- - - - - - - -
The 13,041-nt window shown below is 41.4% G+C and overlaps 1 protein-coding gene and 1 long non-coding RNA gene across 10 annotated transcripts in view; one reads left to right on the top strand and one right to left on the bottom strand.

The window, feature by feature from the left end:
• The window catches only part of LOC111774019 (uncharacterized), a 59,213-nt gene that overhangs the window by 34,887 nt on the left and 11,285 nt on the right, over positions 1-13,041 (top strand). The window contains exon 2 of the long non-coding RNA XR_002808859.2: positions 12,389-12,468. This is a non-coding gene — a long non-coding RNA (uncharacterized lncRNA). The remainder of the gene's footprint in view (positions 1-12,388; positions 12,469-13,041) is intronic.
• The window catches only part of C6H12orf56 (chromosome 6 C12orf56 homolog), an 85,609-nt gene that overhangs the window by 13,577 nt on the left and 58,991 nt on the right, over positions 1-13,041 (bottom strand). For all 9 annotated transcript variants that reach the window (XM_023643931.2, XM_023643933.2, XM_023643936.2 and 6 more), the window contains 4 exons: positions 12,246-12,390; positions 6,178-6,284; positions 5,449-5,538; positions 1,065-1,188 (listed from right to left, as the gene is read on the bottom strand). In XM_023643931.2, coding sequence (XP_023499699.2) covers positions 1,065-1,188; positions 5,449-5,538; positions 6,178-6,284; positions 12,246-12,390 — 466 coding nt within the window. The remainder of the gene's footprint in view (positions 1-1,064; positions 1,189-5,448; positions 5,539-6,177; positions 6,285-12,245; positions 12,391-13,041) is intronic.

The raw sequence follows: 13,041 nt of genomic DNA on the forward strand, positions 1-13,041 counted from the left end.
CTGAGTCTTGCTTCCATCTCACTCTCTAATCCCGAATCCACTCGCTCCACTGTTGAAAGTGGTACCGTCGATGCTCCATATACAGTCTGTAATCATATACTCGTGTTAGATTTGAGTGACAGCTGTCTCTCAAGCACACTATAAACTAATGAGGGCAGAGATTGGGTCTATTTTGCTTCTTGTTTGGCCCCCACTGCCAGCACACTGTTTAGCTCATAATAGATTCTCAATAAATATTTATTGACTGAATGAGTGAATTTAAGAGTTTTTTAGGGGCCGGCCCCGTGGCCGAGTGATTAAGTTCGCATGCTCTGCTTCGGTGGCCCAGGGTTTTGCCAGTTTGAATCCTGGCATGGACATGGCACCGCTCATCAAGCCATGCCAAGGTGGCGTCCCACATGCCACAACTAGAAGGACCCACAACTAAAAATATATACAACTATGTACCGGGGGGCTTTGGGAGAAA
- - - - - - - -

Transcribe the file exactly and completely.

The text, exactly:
The 13,041-nt window shown below is 41.4% G+C and overlaps 1 protein-coding gene and 1 long non-coding RNA gene across 10 annotated transcripts in view; one reads left to right on the top strand and one right to left on the bottom strand.

The window, feature by feature from the left end:
• The window catches only part of LOC111774019 (uncharacterized), a 59,213-nt gene that overhangs the window by 34,887 nt on the left and 11,285 nt on the right, over positions 1-13,041 (top strand). The window contains exon 2 of the long non-coding RNA XR_002808859.2: positions 12,389-12,468. This is a non-coding gene — a long non-coding RNA (uncharacterized lncRNA). The remainder of the gene's footprint in view (positions 1-12,388; positions 12,469-13,041) is intronic.
• The window catches only part of C6H12orf56 (chromosome 6 C12orf56 homolog), an 85,609-nt gene that overhangs the window by 13,577 nt on the left and 58,991 nt on the right, over positions 1-13,041 (bottom strand). For all 9 annotated transcript variants that reach the window (XM_023643931.2, XM_023643933.2, XM_023643936.2 and 6 more), the window contains 4 exons: positions 12,246-12,390; positions 6,178-6,284; positions 5,449-5,538; positions 1,065-1,188 (listed from right to left, as the gene is read on the bottom strand). In XM_023643931.2, coding sequence (XP_023499699.2) covers positions 1,065-1,188; positions 5,449-5,538; positions 6,178-6,284; positions 12,246-12,390 — 466 coding nt within the window. The remainder of the gene's footprint in view (positions 1-1,064; positions 1,189-5,448; positions 5,539-6,177; positions 6,285-12,245; positions 12,391-13,041) is intronic.

The raw sequence follows: 13,041 nt of genomic DNA on the forward strand, positions 1-13,041 counted from the left end.
CTGAGTCTTGCTTCCATCTCACTCTCTAATCCCGAATCCACTCGCTCCACTGTTGAAAGTGGTACCGTCGATGCTCCATATACAGTCTGTAATCATATACTCGTGTTAGATTTGAGTGACAGCTGTCTCTCAAGCACACTATAAACTAATGAGGGCAGAGATTGGGTCTATTTTGCTTCTTGTTTGGCCCCCACTGCCAGCACACTGTTTAGCTCATAATAGATTCTCAATAAATATTTATTGACTGAATGAGTGAATTTAAGAGTTTTTTAGGGGCCGGCCCCGTGGCCGAGTGATTAAGTTCGCATGCTCTGCTTCGGTGGCCCAGGGTTTTGCCAGTTTGAATCCTGGCATGGACATGGCACCGCTCATCAAGCCATGCCAAGGTGGCGTCCCACATGCCACAACTAGAAGGACCCACAACTAAAAATATATACAACTATGTACCGGGGGGCTTTGGGAGAAA